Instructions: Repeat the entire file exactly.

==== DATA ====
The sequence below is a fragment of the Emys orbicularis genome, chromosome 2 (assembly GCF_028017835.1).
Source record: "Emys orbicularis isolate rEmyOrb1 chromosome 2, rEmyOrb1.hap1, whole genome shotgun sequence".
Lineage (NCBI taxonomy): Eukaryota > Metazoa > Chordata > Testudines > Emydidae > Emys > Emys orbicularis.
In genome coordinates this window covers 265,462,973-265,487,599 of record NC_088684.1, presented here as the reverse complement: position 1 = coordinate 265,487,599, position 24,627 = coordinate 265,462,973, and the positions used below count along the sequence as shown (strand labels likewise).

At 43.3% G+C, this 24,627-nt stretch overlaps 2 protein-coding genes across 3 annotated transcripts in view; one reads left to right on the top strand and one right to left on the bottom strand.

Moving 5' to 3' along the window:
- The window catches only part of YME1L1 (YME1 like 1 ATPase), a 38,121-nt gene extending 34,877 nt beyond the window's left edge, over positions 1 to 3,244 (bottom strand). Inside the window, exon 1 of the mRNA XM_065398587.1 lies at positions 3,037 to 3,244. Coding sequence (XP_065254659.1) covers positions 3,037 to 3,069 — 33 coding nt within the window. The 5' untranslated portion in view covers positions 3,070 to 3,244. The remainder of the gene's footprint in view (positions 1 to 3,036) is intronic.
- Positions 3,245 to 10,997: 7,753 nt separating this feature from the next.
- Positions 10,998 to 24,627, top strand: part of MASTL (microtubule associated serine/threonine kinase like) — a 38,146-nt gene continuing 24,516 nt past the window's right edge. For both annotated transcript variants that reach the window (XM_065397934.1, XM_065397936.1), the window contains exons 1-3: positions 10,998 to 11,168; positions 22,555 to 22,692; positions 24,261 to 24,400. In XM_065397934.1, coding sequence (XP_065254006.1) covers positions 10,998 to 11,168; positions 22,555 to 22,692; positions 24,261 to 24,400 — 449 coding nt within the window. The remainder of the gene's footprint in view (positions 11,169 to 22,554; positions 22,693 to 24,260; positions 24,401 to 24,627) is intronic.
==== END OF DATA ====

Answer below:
The sequence below is a fragment of the Emys orbicularis genome, chromosome 2 (assembly GCF_028017835.1).
Source record: "Emys orbicularis isolate rEmyOrb1 chromosome 2, rEmyOrb1.hap1, whole genome shotgun sequence".
Lineage (NCBI taxonomy): Eukaryota > Metazoa > Chordata > Testudines > Emydidae > Emys > Emys orbicularis.
In genome coordinates this window covers 265,462,973-265,487,599 of record NC_088684.1, presented here as the reverse complement: position 1 = coordinate 265,487,599, position 24,627 = coordinate 265,462,973, and the positions used below count along the sequence as shown (strand labels likewise).

At 43.3% G+C, this 24,627-nt stretch overlaps 2 protein-coding genes across 3 annotated transcripts in view; one reads left to right on the top strand and one right to left on the bottom strand.

Moving 5' to 3' along the window:
- The window catches only part of YME1L1 (YME1 like 1 ATPase), a 38,121-nt gene extending 34,877 nt beyond the window's left edge, over positions 1 to 3,244 (bottom strand). Inside the window, exon 1 of the mRNA XM_065398587.1 lies at positions 3,037 to 3,244. Coding sequence (XP_065254659.1) covers positions 3,037 to 3,069 — 33 coding nt within the window. The 5' untranslated portion in view covers positions 3,070 to 3,244. The remainder of the gene's footprint in view (positions 1 to 3,036) is intronic.
- Positions 3,245 to 10,997: 7,753 nt separating this feature from the next.
- Positions 10,998 to 24,627, top strand: part of MASTL (microtubule associated serine/threonine kinase like) — a 38,146-nt gene continuing 24,516 nt past the window's right edge. For both annotated transcript variants that reach the window (XM_065397934.1, XM_065397936.1), the window contains exons 1-3: positions 10,998 to 11,168; positions 22,555 to 22,692; positions 24,261 to 24,400. In XM_065397934.1, coding sequence (XP_065254006.1) covers positions 10,998 to 11,168; positions 22,555 to 22,692; positions 24,261 to 24,400 — 449 coding nt within the window. The remainder of the gene's footprint in view (positions 11,169 to 22,554; positions 22,693 to 24,260; positions 24,401 to 24,627) is intronic.